U.S. Army photo by Staff Sgt. Opal Vaughn

A full replica of a Tyrannosaurus Rex skeleton stands in the entrance of Google Corporation's headquarters in Mountain View, California. Its jaw is open as it leans forward, stretching 36 feet from tail to nose. It looks every bit the hunter that we know from the movies. As intimidating as the T-Rex is, though, the joke’s on him. Google uses the extinct animal as a reminder that we must “innovate or die.”

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Benjamin Franklin nailed it when he said, "Fatigue is the best pillow." True story, Benny. There's nothing like pushing your body so far past exhaustion that you'd willingly, even longingly, take a nap on a concrete slab.

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And no one knows that better than military service members and we have the pictures to prove it.

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U.S. Air Force photo by Senior Airman John Linzmeier

Innovation is a skill that service members and veterans can develop with training. It’s not genius, luck, or unique to Silicon Valley. It’s something at which we can each get better, whether we’re adapting to the 21st century security environment or the global economy.

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U.S. Air Force photo by Staff Sgt. Marianique Santos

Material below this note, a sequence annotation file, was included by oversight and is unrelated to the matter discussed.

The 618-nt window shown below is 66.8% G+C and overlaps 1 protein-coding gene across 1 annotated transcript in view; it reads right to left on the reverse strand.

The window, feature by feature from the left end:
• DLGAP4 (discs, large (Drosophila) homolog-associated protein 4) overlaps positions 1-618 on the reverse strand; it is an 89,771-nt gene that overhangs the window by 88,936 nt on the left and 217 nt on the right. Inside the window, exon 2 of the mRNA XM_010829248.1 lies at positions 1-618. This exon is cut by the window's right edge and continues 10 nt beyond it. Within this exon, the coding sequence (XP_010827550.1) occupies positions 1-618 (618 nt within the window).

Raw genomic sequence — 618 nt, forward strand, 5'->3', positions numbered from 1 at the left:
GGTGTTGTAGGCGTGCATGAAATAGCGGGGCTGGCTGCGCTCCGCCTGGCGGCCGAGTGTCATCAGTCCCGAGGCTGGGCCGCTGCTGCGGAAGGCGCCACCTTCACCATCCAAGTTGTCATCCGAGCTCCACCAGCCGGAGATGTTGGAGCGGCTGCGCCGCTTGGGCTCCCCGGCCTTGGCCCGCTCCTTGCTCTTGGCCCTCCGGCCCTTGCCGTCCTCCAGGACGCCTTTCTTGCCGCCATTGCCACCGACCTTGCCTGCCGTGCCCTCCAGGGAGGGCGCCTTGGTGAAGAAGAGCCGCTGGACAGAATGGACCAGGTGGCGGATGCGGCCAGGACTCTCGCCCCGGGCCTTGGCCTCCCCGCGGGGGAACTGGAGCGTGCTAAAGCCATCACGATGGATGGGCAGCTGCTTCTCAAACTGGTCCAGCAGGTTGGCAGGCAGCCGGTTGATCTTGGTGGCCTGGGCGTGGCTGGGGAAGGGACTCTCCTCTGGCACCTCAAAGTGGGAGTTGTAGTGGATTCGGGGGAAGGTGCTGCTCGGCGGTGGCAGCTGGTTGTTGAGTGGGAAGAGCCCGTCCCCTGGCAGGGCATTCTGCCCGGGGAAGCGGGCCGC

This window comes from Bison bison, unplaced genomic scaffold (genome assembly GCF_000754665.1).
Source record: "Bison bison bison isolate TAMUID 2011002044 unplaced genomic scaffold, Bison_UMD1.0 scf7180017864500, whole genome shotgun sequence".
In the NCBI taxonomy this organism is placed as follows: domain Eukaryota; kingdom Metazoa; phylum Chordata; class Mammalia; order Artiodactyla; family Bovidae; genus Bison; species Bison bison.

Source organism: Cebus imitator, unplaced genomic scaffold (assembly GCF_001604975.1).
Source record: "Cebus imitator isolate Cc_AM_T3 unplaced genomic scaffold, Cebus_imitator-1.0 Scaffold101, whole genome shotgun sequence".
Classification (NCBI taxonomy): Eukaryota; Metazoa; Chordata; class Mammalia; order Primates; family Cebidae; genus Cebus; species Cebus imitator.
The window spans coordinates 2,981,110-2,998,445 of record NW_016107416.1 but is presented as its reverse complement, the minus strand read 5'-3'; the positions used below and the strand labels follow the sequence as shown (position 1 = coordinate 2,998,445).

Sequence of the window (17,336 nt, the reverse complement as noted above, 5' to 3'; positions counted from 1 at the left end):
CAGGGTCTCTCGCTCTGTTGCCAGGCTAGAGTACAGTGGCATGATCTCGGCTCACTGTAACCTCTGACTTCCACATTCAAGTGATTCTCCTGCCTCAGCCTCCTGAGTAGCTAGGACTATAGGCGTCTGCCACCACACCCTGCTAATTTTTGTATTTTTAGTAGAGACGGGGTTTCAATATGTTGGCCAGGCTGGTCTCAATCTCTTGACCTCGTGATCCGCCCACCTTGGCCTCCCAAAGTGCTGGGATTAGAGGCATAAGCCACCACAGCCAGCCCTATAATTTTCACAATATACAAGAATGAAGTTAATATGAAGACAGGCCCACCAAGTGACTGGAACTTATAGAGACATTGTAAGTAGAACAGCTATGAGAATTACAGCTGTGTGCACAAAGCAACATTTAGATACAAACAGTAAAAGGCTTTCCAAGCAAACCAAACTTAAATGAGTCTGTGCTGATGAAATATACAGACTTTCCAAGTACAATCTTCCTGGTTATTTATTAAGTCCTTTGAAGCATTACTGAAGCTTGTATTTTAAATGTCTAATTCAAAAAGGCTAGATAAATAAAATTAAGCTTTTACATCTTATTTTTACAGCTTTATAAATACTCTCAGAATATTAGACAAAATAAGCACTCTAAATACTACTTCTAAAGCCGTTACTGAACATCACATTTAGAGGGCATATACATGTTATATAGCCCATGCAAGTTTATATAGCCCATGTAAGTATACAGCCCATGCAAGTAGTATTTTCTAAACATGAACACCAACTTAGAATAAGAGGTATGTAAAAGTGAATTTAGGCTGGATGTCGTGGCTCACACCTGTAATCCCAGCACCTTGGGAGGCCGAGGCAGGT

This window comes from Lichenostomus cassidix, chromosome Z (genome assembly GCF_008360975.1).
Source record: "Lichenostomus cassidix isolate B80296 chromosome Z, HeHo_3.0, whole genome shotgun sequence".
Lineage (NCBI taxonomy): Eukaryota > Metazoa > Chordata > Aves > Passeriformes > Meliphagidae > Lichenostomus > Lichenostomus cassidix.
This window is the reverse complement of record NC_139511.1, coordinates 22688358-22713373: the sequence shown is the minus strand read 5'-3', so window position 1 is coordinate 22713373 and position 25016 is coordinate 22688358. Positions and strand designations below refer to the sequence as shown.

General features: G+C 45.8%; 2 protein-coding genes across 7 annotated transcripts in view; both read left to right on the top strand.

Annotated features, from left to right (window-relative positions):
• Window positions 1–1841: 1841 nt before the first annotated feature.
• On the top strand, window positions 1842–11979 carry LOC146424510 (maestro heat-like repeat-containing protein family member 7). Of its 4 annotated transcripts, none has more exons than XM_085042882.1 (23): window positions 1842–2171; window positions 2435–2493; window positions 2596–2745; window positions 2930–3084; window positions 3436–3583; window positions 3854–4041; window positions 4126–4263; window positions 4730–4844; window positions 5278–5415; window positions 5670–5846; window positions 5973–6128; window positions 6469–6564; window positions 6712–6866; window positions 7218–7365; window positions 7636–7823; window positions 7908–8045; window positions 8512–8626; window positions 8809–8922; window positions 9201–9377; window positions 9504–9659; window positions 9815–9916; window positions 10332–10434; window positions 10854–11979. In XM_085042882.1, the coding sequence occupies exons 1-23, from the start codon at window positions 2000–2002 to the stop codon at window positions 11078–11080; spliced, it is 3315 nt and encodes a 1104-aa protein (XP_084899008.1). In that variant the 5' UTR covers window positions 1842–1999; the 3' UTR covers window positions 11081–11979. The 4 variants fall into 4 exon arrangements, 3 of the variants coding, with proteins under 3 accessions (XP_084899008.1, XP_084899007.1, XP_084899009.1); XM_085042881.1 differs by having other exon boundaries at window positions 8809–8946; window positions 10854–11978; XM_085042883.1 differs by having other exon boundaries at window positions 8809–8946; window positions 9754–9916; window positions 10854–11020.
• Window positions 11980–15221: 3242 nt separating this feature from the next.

In the same way that service members and veterans train to become better soldiers, sailors, airmen, or Marines, they can train to become better innovators. Innovation is not a flash of brilliance, doesn’t have to be expensive, and it’s not the secret sauce of select companies in Silicon Valley. Innovation is a skill that anyone can develop. It’s the activity of rapid experimentation with a clear measure of improvement.

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Photo by Mass Communication Specialist Seaman Eric Chan

In his 1967 work “Inside Bureaucracy,” Anthony Downs gives the Law of Increasing Conserverism, which states, “In every bureau, there is an inherent pressure upon the vast majority of officials to become conservers in the long run… conservers tend to be biased against any change in the status quo.”

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U.S. Air Force photo by Mike Kaplan

In a May interview with the Washington Post, retired Gen. Stanley McChrystal recommended the military place corporate superstars into military positions of authority. Similar ideas have been presented that apply this disruption to the lower ranks as well. Carl Forsling recommended giving junior officers the opportunity to take a sabbatical. These plans are good, but they don’t address how these scenarios would play out in the real world. For instance, would these business superstars leave after achieving what they came to do and take all of their expertise with them? How would you ensure that the junior officers would add value after their sabbatical?

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